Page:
MDMA-Assisted Psychotherapy: A Promising Treatment for PTSD

Post Summary

May 6, 2021
MDMA-assisted psychotherapy is demonstrating to be promising for PTSD. Source: Activedia/Pixabay, Creative Commons In recent years, MDMA-assisted psychotherapy has been highlighted as a breakthrough therapy in the…
MDMA-assisted psychotherapy is demonstrating to be promising for PTSD.
Source: Activedia/Pixabay, Creative Commons

In recent years, MDMA-assisted psychotherapy has been highlighted as a breakthrough therapy in the treatment of post-traumatic stress disorder (PTSD) and other mental health disorders. The properties of MDMA that make it helpful in therapy include boosting empathy and compassion, as well as increasing feelings of interpersonal closeness and tolerance of distressing memories.

The Multidisciplinary Association for Psychedelic Studies (MAPS) is a non-profit research and educational organization focused on the medical benefits of psychedelics and marijuana, including MDMA-assisted psychotherapy. Their main project is a $26.9 million plan to make MDMA an approved prescription medicine under the U.S. Food and Drug Administration (FDA) by 2021.

Currently MDMA is only approved for use in research, and there is no approval for use in therapy. The expanded access of the use of MDMA under a treatment protocol will address conditions for patients who do not currently have promising treatment options or for whom conventional psychotherapy or pharmacological treatments have been ineffective. A recent trial with individuals with chronic PTSD who failed to respond to other treatments found that after just two to three sessions of psychotherapy with active doses of MDMA, symptoms were markedly reduced. Twelve months later, most participants no longer met the criteria for PTSD.

The Remedy clinic in Toronto, which has co-facilitated research with MAPS, is actively researching the use of MDMA-assisted cognitive processing therapy for couples where one or both partners have been diagnosed with PTSD. Both clients, regardless of diagnosis, are treated with one 80mg dose of MDMA in the morning and can choose to receive an additional supplemental half-dose an hour and a half into the session. During the session, clients are seated in a reclining chair or futon and spend the day “going inside,” or entering a reflective internal state from which they talk to the therapist and to each other. After staying overnight, clients meet with the therapist for an integration session or a conversation about the therapy.

In an interview with us, Anne Wagner, a psychologist and founder of Remedy, discussed the benefits of using MDMA within the therapy session:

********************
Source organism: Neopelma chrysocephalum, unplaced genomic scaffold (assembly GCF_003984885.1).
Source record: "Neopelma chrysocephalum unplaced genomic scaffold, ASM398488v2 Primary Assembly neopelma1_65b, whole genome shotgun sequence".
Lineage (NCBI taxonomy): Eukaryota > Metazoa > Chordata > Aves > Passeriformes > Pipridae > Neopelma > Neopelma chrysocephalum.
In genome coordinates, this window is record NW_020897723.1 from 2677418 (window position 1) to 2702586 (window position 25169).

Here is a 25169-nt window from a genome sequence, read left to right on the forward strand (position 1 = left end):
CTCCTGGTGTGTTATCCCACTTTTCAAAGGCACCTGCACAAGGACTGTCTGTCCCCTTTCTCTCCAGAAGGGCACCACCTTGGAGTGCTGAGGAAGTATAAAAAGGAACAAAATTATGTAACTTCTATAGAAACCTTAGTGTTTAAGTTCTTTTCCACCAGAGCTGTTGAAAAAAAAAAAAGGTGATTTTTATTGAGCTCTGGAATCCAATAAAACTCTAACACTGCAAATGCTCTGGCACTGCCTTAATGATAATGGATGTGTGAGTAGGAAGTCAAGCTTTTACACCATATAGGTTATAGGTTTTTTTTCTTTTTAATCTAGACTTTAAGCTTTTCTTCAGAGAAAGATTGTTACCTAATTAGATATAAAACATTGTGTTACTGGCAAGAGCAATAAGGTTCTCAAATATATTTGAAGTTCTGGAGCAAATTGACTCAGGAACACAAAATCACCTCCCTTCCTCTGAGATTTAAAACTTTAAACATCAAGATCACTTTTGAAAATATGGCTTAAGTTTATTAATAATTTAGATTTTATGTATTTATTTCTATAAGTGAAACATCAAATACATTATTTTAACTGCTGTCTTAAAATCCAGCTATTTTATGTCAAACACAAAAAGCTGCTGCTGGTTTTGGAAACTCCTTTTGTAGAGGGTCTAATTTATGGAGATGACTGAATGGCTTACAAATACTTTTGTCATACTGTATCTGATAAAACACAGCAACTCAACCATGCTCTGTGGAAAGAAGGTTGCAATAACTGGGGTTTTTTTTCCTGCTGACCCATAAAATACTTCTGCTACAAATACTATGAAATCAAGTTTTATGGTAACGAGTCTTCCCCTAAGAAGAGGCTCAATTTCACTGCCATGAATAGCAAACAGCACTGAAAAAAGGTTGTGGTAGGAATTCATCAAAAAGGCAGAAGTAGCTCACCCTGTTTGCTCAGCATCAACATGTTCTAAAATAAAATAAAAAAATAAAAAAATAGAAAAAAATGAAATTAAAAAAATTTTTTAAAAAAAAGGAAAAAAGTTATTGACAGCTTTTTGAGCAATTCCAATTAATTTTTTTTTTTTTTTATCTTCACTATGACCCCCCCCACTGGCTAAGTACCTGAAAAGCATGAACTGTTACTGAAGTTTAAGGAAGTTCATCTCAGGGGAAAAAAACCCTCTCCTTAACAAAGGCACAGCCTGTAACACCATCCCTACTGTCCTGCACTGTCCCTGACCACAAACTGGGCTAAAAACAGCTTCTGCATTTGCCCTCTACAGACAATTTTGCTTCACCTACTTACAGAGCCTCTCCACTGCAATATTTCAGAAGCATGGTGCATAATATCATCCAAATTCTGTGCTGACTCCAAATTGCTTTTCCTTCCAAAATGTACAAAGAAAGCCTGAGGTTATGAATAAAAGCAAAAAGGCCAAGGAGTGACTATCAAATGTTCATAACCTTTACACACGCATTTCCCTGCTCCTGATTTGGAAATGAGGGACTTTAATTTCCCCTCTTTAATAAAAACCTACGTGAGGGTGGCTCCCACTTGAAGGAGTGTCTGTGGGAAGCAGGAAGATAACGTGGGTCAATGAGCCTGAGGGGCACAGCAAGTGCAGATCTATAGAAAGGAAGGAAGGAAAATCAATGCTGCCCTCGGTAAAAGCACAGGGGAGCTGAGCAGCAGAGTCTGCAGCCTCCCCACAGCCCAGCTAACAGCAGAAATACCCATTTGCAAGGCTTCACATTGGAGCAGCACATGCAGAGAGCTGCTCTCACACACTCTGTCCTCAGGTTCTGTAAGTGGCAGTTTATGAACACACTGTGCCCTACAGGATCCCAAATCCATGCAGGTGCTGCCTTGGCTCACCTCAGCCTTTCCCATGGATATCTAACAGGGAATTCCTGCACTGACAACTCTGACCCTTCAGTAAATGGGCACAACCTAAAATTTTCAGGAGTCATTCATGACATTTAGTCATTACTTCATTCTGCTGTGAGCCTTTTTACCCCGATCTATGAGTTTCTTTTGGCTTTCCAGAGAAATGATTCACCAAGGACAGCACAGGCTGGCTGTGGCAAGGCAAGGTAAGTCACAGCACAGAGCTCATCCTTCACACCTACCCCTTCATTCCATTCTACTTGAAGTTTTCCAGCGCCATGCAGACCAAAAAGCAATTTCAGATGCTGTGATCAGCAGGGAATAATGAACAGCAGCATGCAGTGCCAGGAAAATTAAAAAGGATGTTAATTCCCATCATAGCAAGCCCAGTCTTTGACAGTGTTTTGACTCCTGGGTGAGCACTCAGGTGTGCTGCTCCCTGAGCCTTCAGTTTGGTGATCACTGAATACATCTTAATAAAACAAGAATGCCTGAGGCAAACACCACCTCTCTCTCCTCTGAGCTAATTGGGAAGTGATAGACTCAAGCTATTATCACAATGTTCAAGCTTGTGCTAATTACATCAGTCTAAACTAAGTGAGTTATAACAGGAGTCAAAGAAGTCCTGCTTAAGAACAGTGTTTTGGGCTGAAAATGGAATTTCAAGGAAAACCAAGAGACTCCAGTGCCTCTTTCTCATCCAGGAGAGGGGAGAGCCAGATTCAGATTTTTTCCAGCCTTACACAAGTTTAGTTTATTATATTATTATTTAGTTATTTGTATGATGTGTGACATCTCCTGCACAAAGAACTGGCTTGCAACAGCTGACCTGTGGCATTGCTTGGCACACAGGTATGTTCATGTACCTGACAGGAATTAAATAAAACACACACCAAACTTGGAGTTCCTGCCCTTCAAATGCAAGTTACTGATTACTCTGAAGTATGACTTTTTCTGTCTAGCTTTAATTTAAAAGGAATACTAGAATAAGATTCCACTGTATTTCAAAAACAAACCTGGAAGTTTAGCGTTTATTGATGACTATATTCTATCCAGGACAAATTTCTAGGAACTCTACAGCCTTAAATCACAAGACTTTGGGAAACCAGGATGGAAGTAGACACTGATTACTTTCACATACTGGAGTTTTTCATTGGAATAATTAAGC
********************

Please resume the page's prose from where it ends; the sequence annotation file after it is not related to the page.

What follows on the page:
“We see MDMA as being an adjunct to the therapy process that can potentially enhance the effects of the therapy. What MDMA allows the couple to do is create a deep and meaningful bonding experience that allows them to process their feelings about symptoms together… The MDMA experience varied between people but what we have noticed is that people are able to stay with their emotions and not run away with them; trying to avoid emotions is a hallmark of PTSD. Staying with whatever comes up and going into the traumatic memory without wanting to turn away from it is very important because running away from trauma is what keeps people stuck.”

Wagner describes the role of the therapist during a session:

“We are there to help them go through this experience. As therapists, we try to coordinate the interactions between the partners. If one is having an experience, we wait until they are at a point where they are able to receive the other person’s insights or experience by taking notes and relaying them back to the partner.”

There is also the potential for MDMA-assisted psychotherapy to be helpful even with clients who do not have symptoms of PTSD. Wagner explains:

“The couple’s work is very important because we are not only treating clients with PTSD, but we’re also treating the functioning of the relationship. I’m hopeful that this technique will be used for people who don’t have a PTSD diagnosis, but who are struggling with issues in their life outside of a clinical diagnosis. It’s looking at the experience and looking at all the context that was there, and not the story we have woven about it. It’s more about being able to see it with more nuance and complexity that’s really important, and that’s what ultimately helps with acceptance.”


There are some limitations on the use of MDMA in therapy; individuals who are on SSRIs are not treated with MDMA. And according to Wagner, clients should be in good physical health, and any existing conditions should be closely monitored. Substance use disorders, such as alcoholism, or any other drug usage that could result in withdrawal symptoms, psychosis, or mania may disqualify clients as well.

–Eleni Neofytou, contributing writer,
The Trauma and Mental Health Report

–Chief editor: Robert T. Muller,
The Trauma and Mental Health Report

Robert T. Muller